Ideas for good: Trustworthy presidents, happiness measuring and NHS cost-savings

BCS members have so far submitted many ideas, each with a differing size and scope. Today we have a distinct societal slant to the suggestions - but also an enthusiastic ten-year-old gives some tips on saving the NHS money!

We have divided the kind of ideas we are looking for into three main strands: Utopian visions, where we are looking for folks to push the boat out and dream; Practical suggestions, looking at what annoys you right now, and asking you to suggest what could we do about it; Re-imagining - a starting from scratch type approach, asking what we take for granted that we could rip up and start again.

Here are some more suggestions.

Re-imagining: Elections

Thangathurai Mathivathanan is concerned about election processes. ‘First and foremost, we should think about the limitations in the current system and why such a system was accepted? You have the chance to elect the president as a citizen of the country regardless of your decision-making ability, skills, trustworthiness and experience. Most often you make your choice by at most checking out the campaigns, the way candidate’s carry out their speeches and the contents and benefits of their plans if they become the president.

‘Do you really think a single day decision of yours for picking such an important person would be accurate, reliable and adequate? Not definitely. In the past, getting feedback from all the citizens of a country, securely and anonymously, would have been an impossible task, but now we can do this more effectively more reliably more securely and more accurately with the aid of advanced computing and networking. ‘

So how we can revolutionise the election system? Thangathurai suggests this should include two phases; the first phase is a primary election, the second an incremental election  

The primary election should be carried out as the usual election system, but enhancing the voters' decision-making ability by making the records and forecasts accessible in the format which is convenient for them. Once a party and a president have been chosen, unlike the current system, they will not be awarded ruling power for the full four or five years. There the incremental election system comes into play.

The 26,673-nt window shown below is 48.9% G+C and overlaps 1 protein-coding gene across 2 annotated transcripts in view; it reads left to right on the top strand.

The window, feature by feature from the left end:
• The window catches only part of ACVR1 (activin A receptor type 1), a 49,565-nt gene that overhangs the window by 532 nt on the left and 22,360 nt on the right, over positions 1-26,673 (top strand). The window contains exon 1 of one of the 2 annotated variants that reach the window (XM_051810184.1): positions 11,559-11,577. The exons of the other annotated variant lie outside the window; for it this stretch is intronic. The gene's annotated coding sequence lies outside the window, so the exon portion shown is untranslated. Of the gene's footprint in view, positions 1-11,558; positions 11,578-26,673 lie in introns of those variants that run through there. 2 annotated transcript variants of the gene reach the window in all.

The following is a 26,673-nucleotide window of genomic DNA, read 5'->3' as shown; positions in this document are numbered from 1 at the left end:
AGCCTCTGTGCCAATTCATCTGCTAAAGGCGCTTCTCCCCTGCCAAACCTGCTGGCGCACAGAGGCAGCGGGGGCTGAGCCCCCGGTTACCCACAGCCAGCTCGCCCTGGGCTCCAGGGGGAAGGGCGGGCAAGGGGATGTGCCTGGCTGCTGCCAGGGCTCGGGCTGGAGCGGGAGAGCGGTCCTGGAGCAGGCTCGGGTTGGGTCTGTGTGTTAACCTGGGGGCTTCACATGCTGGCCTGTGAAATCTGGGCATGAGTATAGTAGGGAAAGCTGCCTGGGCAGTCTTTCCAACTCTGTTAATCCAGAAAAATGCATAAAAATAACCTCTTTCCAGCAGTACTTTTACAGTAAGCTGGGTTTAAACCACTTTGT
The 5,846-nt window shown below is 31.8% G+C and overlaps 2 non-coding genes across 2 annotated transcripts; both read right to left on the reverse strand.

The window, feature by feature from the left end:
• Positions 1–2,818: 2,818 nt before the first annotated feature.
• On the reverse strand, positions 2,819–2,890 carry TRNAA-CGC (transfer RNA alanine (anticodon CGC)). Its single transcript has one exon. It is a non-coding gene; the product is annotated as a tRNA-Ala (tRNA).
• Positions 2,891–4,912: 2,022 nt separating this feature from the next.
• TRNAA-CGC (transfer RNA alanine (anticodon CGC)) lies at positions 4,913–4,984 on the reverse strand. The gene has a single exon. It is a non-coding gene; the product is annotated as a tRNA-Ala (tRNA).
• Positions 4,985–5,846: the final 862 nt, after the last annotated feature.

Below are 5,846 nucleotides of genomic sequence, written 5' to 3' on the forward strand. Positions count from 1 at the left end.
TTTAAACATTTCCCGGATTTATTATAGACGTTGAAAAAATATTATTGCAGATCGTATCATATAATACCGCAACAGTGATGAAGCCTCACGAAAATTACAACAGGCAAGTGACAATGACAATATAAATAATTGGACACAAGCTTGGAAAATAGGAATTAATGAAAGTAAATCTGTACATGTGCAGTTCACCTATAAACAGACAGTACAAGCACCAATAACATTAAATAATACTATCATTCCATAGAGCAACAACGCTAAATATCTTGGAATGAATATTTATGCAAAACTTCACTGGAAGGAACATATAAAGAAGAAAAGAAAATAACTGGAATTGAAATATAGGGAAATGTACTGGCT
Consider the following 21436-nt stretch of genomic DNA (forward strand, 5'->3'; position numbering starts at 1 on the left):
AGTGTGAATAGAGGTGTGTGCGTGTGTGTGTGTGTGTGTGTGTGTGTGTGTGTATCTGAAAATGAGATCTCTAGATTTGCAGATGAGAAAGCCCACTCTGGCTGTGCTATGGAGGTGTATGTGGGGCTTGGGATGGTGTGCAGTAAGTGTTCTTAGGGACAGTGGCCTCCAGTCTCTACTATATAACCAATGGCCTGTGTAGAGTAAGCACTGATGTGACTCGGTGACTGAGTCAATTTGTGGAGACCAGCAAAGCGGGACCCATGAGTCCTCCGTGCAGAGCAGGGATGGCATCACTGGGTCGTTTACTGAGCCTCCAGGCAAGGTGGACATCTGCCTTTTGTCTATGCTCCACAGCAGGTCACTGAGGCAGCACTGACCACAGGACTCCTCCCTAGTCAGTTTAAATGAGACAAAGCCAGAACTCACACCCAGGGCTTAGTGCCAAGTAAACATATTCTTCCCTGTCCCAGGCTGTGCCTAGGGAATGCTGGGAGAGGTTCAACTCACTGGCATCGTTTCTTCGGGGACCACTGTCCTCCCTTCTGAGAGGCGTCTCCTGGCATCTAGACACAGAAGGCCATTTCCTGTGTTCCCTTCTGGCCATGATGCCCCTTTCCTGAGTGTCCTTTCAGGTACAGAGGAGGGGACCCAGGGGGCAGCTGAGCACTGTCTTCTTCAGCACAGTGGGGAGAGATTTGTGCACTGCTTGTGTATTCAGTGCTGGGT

Every three months after a party and a president have been chosen, voters can access the general election online system by their unique ID and password (anonymity and security should be still maintained) they can still cast their votes if needed. An analysis algorithm should assess the ranks of candidates and reveal the standings. If the ruling party is defeated twice consecutively, they withdraw from the ruling power.

Utopian vision

Tom Noble comments that, as the world is embracing social networking and virtual collaboration at an unprecedented rate, there should be a platform to allow individuals to share their innate feelings to further society and support the masses. While social care, marketing, digital media and many other sectors around the world are able to collate data almost passively, such data does little to influence the future of societal structures nor does it provide a true reflection of current welfare.

By providing individuals with a simple question: 'how are you?' and a binary response (good/bad) we can build a picture of true world happiness and focus resources where they are needed the most. As a concept Sociestat attempts to provide an interface for capturing such data. Every individual can report their current state of happiness and organisations; be it social, economic or commercial; and can monitor and respond to the anonymous data collected.   

What would a world with focused, emotion-driven support be like? Who could benefit from a societal voice that isn't attributed to an individual and is uncontentious? How do you provide dynamic support and care without real data? A world happiness map produced in this way would provide real, honest, collated data sets to help drive a better world; a better society; happier people.

James Cooper, aged ten, tells us that he loves computers. ‘I would like to help the NHS - the NHS who I have cost hundreds of thousands of pounds by breaking bones. I am very grateful to the NHS for fixing me,’ he says.  

‘I want to help people with computing and make it good for society. My idea for the NHS is a computer outside hospitals, where you input your ailment, and it’s connected to the Dr Watson computer (IBM Watson) and it will tell you if you should come in to hospital, go to a GP or home treat yourself. And if you don’t know what to do (to home treat yourself) you press a help button and it will tell you what to do at home. It will save the NHS hundreds of pounds an hour and clear out hospitals and get the very sick treated faster!’

Practical suggestion

Finally, Josh Hyland sets a challenge for all you app developers: Create a pocket business analyst app which helps small business owners to capture, reflect on and refine their business practices. Keep us posted!

Feel inspired?

Any of those ideas push your buttons? Or inspire further thoughts? Share your ideas.

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The Echoes blog showcases the best of the conversations on the BCS Voices debate platform.

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